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In the first century AD it had a population of around one million people  in an area less than ten square miles. In 2 Cor 12:7 Paul refers to a "thorn in the flesh" which seems to be a reference to a physical ailment of some kind. Of this large population, it is estimated that there was between 40,000 and 50,000 Jews in the city. The direct or indirect result of this ailment appears to have affected Paul's eyesight.
It should not be surprising that there was already an established church before Paul's arrival. At the time he was gathering an offering from the Gentile Christians for the church in Jerusalem (; Acts ).
Paul's dedication belonged to Christ and his gospel as he preached it with his whole heart (1:9).
The gospel is also portrayed as the power of God unto salvation-that is able to save those who believe ().
The Epistle to the Romans was written to Christians residing in the city of Rome (1:7, 15). Then he began to go on various missionary journeys to bring the Gospel to the Gentiles.
Rome was the center of the Empire and was ethnically diverse. He was imprisoned in Rome on two occasions and was martyred under Caesar Nero.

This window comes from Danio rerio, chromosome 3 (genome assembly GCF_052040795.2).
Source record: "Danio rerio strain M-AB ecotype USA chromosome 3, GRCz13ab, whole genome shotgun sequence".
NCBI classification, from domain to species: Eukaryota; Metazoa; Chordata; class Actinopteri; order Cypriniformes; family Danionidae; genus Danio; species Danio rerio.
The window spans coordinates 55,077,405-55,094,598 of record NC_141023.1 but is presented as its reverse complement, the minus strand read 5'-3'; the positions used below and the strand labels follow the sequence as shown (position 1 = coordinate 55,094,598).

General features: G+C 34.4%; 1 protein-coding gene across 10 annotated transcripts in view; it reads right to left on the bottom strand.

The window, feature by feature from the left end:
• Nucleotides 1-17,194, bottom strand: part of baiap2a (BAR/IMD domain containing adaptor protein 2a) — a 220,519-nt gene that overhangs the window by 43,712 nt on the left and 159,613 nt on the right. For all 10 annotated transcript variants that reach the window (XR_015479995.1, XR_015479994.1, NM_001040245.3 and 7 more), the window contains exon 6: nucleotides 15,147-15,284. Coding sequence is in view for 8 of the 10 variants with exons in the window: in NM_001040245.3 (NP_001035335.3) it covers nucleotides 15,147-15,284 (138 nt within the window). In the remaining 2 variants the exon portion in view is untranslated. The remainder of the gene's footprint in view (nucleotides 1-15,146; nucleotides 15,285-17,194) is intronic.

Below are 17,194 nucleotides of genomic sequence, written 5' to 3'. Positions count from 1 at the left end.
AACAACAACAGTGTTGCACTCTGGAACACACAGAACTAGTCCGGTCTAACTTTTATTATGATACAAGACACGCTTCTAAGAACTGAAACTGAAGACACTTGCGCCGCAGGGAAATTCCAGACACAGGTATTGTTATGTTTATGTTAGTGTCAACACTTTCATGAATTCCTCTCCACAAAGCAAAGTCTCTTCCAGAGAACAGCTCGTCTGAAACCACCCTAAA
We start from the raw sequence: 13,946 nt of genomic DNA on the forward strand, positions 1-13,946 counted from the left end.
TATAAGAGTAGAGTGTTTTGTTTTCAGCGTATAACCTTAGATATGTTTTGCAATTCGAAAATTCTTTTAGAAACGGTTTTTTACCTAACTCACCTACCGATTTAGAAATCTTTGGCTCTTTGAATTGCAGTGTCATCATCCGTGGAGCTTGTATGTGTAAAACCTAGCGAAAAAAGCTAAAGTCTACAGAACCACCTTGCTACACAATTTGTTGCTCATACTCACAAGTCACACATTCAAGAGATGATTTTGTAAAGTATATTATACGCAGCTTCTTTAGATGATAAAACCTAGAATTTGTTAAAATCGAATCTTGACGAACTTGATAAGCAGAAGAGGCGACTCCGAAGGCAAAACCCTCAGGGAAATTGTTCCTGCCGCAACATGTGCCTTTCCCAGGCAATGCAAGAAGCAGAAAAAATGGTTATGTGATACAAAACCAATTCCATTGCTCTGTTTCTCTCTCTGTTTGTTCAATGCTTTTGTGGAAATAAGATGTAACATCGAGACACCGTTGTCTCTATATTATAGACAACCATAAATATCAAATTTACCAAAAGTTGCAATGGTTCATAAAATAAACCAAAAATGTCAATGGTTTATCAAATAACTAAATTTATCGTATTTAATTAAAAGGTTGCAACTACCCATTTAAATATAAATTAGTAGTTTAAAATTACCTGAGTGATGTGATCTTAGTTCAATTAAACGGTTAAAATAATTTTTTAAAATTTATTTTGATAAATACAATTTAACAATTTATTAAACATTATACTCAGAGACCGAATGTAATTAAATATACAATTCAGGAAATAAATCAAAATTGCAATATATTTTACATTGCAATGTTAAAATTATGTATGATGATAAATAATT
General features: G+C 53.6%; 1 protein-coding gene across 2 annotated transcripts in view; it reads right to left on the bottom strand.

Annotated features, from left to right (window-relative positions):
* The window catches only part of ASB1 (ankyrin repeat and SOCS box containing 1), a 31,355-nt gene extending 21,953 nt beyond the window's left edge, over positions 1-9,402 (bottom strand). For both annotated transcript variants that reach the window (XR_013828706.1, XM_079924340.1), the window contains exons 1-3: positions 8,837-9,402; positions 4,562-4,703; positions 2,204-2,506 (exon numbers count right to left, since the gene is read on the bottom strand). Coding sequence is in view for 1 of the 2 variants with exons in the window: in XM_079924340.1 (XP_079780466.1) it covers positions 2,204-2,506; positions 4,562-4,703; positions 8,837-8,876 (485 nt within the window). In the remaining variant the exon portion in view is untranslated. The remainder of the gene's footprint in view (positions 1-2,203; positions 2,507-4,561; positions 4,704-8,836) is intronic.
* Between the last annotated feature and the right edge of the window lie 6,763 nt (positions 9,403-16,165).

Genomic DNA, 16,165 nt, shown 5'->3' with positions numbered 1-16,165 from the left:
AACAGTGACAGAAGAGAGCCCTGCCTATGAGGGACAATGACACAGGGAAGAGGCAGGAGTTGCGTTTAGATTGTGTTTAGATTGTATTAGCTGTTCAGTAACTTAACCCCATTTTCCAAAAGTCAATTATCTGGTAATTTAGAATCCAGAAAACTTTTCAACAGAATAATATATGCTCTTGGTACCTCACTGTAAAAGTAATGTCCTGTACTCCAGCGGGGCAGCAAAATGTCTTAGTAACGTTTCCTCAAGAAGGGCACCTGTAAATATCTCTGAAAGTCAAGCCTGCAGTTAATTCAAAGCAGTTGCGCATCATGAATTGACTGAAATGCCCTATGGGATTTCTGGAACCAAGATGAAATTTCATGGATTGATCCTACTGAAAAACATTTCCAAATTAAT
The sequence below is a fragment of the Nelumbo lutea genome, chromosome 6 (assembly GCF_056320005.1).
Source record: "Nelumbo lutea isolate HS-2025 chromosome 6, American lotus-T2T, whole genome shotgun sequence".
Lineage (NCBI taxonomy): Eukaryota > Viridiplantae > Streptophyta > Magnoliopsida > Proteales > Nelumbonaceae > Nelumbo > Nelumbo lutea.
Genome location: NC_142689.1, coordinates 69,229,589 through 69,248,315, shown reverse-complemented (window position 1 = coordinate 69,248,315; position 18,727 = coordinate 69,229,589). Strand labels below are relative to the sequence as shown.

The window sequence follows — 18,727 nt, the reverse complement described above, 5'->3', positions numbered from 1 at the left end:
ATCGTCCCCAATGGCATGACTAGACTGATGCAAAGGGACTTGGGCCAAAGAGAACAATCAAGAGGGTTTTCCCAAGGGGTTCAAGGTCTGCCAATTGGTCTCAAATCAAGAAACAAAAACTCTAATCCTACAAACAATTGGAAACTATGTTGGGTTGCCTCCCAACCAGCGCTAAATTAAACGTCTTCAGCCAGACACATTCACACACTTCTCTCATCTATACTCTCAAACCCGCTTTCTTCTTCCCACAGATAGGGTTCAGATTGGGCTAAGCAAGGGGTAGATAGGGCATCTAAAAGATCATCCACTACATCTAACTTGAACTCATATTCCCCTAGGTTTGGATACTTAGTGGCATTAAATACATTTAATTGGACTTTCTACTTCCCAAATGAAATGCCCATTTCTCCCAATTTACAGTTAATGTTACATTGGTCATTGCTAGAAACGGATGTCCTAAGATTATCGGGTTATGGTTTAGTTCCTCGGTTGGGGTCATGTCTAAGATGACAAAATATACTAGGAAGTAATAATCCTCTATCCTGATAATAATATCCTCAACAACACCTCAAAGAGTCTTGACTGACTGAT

He was present at the stoning of Stephen (Acts ; 8:1) and became a persecuter of the church (Acts 8:1-3; Phil 3:6).
 Paul, the author of thirteen New Testament Epistles, was born as an Israelite in Tarsus of Cilicia (Acts 22:3; Phil 3:5). He studied under Gamaliel in Jerusalem (Acts 22:3) and became a Pharisee (Phil 3:5).
He went into Damascus (Acts -19) then went to Arabia for some time (Gal ) before returning to Jerusalem (Acts -29; Gal ).
While seeking to have Christians bound, he was converted on the road to Damascus as Christ appeared to him (Acts 9:1-9).
At the time of writing the epistle, Paul was about to take the offering that he had collected from various churches to the poverty stricken church in Jerusalem.
After that, he intended on going to visit the Roman church for a time to preach the Gospel to them.
 The apostle identifies his recipients in 1:7 by saying: .